A celebration of St Brigid


Mary McGinty

ST BRIGID’S Day was officially marked in Scotland for the first time with an event hosted by the Consulate General of Ireland in partnership with the Celtic Media Festival.

Held in Glasgow Women’s Library on the eve of St Brigid’s Day—February 1—the event celebrated the creativity and talent of women.

The St Brigid’s Day Festival, which began in London in 2018, is now being celebrated at Irish embassies and consulates worldwide. In the UK, Irish associations, the Irish Chaplaincy in London and the Irish Consulate in Wales participated this year. Glasgow and Donegal singers, the Friel Sisters performed in the Irish Cultural Centre in Hammersmith. Scotland’s event—a celebration of the creativity and talent of women in the media—was introduced by the Consul General, Jane McCulloch, who paid tribute to the woman who was the embodiment of leadership in her own time and continues to inspire today.

“Brigid is associated with fire and her flame burns constantly in the middle of the square in Kildare,” Jane McCulloch said. “A few steps from there are the remains of her fire temple. She is responsible for craft and creativity, which is the over-arching Brigid theme of celebrating creativity.

A panel discussion among the women, ‘Irish, Scottish, and with a foot in both camps,’ was chaired by best-selling the writer and author, Sara Sheridan. The panellists discussed the challenges of being a woman in the media, the strides which are being made in the quest for parity, and the difficulties still being faced.

During the conversation, writer and filmmaker, Scottish-born Margot McCuaig described how she has come to think of herself as a Celt.

“Rathlin Island, creatively, soulfully and spiritually, is my home but Glasgow is the place, physically, where I do my work so I’ve always been betwixt and between, but now that I see myself more broadly as Celt I feel good about that,” she said.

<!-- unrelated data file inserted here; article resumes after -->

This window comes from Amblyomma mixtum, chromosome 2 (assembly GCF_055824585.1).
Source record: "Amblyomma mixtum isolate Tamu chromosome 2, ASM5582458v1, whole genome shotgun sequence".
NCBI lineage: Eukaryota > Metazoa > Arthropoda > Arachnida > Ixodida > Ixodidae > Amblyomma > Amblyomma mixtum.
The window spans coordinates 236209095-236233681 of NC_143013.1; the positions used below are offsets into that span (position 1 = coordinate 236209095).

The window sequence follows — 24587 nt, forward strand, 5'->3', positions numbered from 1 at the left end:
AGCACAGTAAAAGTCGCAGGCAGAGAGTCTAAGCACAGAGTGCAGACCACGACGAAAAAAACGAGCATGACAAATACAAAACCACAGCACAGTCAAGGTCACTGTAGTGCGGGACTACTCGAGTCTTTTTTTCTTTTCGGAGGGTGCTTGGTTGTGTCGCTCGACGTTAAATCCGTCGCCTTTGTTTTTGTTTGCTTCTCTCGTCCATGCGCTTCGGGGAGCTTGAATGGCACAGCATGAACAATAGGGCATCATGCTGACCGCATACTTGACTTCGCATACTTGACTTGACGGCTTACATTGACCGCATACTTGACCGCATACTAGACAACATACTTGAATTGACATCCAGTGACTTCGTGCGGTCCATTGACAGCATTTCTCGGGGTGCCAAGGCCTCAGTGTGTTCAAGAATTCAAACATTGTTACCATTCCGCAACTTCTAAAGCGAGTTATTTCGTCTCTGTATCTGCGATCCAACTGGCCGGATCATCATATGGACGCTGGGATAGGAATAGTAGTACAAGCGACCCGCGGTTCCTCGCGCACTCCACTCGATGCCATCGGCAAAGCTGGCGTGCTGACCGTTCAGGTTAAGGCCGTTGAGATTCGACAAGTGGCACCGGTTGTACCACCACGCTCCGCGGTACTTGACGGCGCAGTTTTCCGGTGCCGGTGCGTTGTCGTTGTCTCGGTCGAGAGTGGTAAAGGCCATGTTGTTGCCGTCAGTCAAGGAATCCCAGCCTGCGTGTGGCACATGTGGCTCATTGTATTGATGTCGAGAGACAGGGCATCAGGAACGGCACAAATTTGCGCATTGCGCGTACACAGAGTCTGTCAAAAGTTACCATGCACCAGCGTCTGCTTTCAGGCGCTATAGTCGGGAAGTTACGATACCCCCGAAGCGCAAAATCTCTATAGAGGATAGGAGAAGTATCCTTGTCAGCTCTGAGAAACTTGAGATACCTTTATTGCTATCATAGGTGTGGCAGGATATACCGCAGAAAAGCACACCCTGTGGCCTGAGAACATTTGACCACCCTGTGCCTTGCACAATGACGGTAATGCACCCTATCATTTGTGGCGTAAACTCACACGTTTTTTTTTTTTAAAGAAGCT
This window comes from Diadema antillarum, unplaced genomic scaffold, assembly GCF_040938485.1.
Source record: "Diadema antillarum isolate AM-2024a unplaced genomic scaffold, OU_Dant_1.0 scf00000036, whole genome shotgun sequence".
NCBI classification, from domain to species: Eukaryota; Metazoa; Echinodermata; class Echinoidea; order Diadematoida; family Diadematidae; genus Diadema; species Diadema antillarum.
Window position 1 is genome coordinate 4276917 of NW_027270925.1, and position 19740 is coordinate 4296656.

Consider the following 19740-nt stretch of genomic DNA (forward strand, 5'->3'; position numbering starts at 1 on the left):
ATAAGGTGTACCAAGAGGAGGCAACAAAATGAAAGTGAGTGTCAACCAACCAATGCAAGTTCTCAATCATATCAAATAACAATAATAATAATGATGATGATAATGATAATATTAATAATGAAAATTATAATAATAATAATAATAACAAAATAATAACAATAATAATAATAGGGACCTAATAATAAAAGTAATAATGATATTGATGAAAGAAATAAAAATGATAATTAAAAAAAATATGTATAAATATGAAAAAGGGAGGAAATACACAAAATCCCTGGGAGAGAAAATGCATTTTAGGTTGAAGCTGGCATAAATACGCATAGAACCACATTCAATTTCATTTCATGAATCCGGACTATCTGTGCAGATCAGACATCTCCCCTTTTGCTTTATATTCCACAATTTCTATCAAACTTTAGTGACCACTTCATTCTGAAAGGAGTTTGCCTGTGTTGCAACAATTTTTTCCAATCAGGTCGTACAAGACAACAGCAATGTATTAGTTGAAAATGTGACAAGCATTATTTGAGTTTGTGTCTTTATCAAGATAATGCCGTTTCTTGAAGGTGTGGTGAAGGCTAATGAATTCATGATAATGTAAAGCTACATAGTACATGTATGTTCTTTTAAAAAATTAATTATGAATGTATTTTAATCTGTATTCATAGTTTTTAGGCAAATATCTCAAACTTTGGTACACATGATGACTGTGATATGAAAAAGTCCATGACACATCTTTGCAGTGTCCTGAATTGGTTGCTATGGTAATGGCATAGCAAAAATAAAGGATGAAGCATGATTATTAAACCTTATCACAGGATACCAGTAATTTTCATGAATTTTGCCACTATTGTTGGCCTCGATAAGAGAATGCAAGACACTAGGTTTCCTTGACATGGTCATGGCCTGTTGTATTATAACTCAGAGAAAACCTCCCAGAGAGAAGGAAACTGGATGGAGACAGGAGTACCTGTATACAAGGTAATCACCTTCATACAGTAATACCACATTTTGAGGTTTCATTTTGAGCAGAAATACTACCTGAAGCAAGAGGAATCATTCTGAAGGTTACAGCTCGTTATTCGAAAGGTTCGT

Also on the panel were Dublin-based journalist, Louise Bruton who provided music for the evening, and Catriona Logan, Festival Director of Celtic Media, the annual three-day event that promotes the languages and culture of the Celtic Nations and Regions in media

The legend of the goddess Brigid begins in the mythology of pre-Christian Ireland, when she was known as the daughter of the chief of the gods, The Dagda. Brigid was a goddess in her own right and associated with healers, poets, smiths, childbirth and inspiration.

As Christianity spread through Ireland, the Celtic goddess Brigid shared her name with St Brigid of Kildare, founder of several monasteries and a healer of the sick. St Brigid is also known as Mary of the Gael. Her feast day on February 1 marks the beginning of spring.

Jane McCulloch added: “Brigid was responsible for craft and creativity and we are here on the eve on Imbolg the ancient Celtic festival at the beginning of the fertile season exploring these themes of the Brigid—who she was and is and what she represents. Glasgow Women’s Library is an obvious place for us to start our celebrations here in Scotland. We say a huge thanks to the women her for embracing and running with our new venture.”